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Herpes viruses are the dreaded 'gift that keeps on giving'. They remain lifelong in our neurons and immune cells, reactivating and resurfacing in characteristic blisters when we're run down by stress or illness. Most people are infected by Herpes Simplex Virus 1 (HSV1) by the time they reach old age.
But what happens to infected neurons in our brain during this reactivation?
HSV1 - % - Alzheimer - Disease - Cases
"HSV1 could account for 50% or more of Alzheimer's disease cases," says Professor Itzhaki, who has spent over 25 years at the University of Manchester investigating a potential link.
HSV1 is better known as the cause of cold sores. Itzhaki has shown previously that cold sores occur more frequently in carriers of APOE-ε4 -- a gene variant that confers increased risk of Alzheimer's.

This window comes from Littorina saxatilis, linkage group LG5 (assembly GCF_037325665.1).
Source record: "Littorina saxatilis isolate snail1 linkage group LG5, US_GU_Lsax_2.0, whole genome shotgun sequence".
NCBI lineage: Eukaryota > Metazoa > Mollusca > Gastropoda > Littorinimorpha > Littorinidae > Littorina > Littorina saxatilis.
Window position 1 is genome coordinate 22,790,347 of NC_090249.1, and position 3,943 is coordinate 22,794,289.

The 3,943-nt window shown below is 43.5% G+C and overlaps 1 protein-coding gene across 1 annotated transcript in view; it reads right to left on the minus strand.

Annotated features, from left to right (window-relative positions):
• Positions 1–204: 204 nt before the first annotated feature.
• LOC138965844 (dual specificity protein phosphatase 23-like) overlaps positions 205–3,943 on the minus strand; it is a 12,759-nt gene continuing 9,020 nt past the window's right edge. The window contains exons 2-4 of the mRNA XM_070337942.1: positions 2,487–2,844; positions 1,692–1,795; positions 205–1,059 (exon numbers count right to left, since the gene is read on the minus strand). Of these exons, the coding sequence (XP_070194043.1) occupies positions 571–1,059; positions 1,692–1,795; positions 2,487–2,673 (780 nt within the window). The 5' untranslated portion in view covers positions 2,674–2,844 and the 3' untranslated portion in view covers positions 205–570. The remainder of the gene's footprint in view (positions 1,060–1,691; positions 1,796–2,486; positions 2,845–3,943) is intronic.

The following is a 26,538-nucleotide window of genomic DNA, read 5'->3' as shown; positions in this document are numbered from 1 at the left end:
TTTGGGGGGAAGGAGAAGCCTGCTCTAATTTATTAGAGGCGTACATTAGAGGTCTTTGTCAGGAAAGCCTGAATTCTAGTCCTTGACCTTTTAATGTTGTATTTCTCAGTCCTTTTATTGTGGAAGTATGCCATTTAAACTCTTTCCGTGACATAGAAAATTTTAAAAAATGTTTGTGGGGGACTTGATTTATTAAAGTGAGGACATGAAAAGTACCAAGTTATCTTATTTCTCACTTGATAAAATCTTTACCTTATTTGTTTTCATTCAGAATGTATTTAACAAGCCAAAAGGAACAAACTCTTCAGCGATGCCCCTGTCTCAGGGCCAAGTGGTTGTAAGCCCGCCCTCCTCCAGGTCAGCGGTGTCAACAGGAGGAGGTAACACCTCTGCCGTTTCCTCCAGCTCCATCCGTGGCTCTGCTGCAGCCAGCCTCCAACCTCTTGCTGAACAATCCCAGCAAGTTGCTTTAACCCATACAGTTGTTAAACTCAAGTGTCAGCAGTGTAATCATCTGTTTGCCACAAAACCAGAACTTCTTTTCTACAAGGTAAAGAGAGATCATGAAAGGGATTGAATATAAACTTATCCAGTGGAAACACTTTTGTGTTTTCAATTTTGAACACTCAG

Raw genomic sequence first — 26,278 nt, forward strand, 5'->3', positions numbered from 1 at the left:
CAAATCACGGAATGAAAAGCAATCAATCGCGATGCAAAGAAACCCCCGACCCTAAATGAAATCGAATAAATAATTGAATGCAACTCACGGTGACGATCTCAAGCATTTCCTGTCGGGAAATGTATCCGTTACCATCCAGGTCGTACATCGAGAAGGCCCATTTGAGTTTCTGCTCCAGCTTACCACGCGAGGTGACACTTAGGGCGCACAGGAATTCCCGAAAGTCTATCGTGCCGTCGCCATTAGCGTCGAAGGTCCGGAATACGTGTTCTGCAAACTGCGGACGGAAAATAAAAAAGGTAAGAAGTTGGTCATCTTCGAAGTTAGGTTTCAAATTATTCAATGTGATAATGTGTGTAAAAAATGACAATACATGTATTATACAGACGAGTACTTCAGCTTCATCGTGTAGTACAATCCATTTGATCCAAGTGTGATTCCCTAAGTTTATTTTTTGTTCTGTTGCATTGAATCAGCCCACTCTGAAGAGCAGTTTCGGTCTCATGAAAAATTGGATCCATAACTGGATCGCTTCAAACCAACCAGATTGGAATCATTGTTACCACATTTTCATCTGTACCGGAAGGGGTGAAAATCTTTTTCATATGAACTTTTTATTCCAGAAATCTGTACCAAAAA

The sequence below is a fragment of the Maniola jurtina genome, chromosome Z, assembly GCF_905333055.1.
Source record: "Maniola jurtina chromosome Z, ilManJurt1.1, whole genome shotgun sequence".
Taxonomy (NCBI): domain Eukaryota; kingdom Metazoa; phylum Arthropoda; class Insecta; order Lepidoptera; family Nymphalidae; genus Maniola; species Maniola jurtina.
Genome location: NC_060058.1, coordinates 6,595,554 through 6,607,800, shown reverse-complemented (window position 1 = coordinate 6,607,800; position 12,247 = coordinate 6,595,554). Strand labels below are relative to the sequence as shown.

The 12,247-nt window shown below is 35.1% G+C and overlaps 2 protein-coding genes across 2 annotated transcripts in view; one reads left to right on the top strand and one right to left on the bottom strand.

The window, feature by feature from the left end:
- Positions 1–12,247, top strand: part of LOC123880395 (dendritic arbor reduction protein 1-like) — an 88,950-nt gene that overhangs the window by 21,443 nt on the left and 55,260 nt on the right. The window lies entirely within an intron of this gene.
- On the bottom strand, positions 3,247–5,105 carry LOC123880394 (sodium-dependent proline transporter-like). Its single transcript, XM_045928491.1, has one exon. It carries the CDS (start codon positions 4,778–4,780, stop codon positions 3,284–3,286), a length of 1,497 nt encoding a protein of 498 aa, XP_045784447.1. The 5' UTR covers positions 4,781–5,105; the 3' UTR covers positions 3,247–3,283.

Theory - APOE-ε4 - Carriers - Reactivation - Brain
"Our theory is that in APOE-ε4 carriers, reactivation is more frequent or more harmful in HSV1-infected brain cells, which as a result accumulate damage that culminates in development of Alzheimer's."
Few countries collect the population data required to test this theory -- for example, to find out whether antiviral treatments reduce dementia risk.
Taiwan - Researchers - % - Population - National
In Taiwan however, researchers have done just that. There, 99.9% of the population is enrolled in a National Health Insurance Research Database, which is being extensively mined for information on microbial infections and disease. In 2017-2018 three studies were published describing Taiwanese data on the development of senile dementia -- of which Alzheimer's is the main cause -- and the treatment of patients with marked overt signs of infection with HSV or varicella zoster virus (VZV, the chickenpox virus).
"The striking results include evidence...
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